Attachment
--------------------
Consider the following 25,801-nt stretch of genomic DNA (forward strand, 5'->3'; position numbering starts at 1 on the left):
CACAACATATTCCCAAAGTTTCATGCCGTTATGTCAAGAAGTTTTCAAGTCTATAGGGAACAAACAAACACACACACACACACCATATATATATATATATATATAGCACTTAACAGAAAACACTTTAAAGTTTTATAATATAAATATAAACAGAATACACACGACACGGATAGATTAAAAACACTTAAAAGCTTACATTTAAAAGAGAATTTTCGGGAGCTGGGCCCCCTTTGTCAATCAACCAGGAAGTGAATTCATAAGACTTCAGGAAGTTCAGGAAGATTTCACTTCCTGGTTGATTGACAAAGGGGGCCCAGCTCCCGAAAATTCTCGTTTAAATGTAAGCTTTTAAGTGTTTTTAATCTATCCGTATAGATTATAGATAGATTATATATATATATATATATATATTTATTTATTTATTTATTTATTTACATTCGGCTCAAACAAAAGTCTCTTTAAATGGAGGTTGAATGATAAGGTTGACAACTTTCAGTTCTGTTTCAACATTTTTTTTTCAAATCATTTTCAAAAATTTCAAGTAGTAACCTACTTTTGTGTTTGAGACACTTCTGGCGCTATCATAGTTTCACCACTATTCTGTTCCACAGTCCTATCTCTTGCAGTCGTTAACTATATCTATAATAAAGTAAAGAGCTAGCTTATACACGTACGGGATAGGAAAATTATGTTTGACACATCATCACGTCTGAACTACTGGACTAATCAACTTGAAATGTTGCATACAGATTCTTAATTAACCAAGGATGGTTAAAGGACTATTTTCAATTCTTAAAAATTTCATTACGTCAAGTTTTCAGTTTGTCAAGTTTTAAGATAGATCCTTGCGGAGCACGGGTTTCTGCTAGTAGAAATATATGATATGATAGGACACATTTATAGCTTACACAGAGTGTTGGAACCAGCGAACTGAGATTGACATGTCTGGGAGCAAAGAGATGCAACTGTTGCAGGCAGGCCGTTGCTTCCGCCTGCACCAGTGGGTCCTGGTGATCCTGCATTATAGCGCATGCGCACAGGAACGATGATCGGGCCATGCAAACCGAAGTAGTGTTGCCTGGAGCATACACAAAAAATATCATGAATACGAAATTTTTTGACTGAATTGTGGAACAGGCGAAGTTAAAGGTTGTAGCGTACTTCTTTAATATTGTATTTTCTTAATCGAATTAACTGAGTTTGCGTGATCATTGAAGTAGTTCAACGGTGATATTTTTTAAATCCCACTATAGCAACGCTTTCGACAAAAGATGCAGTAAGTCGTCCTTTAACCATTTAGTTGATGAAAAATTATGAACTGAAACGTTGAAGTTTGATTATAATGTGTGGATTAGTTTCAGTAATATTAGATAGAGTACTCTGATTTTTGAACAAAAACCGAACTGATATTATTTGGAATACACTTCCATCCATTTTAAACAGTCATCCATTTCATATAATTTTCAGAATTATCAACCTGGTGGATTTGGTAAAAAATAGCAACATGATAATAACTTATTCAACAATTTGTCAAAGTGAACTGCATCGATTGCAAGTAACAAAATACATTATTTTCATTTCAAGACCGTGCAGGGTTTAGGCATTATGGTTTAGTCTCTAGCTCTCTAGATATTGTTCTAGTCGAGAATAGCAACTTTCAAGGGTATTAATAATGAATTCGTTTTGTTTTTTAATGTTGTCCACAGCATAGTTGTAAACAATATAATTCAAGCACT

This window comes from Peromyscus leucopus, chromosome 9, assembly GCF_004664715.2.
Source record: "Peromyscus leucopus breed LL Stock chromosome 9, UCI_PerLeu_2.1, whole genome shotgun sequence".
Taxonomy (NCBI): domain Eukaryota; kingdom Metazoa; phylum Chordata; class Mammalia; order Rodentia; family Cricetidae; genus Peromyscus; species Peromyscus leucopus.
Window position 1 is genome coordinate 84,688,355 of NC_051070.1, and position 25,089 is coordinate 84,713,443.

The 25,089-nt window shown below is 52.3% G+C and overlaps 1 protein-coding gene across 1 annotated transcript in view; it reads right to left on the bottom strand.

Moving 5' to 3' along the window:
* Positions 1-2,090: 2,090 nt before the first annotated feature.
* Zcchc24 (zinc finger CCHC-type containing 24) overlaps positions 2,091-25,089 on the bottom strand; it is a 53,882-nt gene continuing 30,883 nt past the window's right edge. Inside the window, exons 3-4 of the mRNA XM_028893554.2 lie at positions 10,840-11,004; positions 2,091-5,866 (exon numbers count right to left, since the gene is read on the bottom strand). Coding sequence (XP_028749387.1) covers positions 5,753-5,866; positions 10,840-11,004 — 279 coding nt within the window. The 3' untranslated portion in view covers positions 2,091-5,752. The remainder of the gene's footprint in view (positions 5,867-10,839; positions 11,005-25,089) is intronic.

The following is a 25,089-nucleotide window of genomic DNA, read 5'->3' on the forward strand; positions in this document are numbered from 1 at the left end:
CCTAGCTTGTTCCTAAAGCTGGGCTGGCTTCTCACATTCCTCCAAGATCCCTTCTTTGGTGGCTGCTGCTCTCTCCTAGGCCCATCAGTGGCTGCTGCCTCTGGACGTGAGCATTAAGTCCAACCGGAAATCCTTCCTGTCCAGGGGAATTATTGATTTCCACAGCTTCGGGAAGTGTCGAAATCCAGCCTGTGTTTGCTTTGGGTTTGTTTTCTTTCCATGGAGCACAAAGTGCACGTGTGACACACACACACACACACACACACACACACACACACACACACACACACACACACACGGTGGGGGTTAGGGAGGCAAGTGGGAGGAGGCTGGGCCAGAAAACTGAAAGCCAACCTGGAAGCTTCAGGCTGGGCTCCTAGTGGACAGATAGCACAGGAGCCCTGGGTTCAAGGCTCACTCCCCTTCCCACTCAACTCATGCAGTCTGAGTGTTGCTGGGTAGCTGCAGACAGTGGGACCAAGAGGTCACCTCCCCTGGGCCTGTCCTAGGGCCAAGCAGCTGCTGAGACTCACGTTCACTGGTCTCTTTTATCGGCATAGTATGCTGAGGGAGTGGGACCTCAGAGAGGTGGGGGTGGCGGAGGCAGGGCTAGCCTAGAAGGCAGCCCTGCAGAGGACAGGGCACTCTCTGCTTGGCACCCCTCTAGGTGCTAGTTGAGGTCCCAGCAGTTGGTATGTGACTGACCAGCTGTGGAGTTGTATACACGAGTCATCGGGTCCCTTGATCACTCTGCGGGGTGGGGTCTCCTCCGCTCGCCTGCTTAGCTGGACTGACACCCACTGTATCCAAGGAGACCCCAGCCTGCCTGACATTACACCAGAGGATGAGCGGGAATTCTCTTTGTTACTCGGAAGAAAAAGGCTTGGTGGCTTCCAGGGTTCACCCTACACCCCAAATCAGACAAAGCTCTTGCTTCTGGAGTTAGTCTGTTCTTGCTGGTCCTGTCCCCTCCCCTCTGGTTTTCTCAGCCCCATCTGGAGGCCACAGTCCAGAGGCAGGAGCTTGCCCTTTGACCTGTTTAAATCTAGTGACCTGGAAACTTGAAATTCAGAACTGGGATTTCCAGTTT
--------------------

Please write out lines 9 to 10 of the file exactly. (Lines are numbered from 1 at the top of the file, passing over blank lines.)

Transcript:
* Positions 1-2,090: 2,090 nt before the first annotated feature.
* Zcchc24 (zinc finger CCHC-type containing 24) overlaps positions 2,091-25,089 on the bottom strand; it is a 53,882-nt gene continuing 30,883 nt past the window's right edge. Inside the window, exons 3-4 of the mRNA XM_028893554.2 lie at positions 10,840-11,004; positions 2,091-5,866 (exon numbers count right to left, since the gene is read on the bottom strand). Coding sequence (XP_028749387.1) covers positions 5,753-5,866; positions 10,840-11,004 — 279 coding nt within the window. The 3' untranslated portion in view covers positions 2,091-5,752. The remainder of the gene's footprint in view (positions 5,867-10,839; positions 11,005-25,089) is intronic.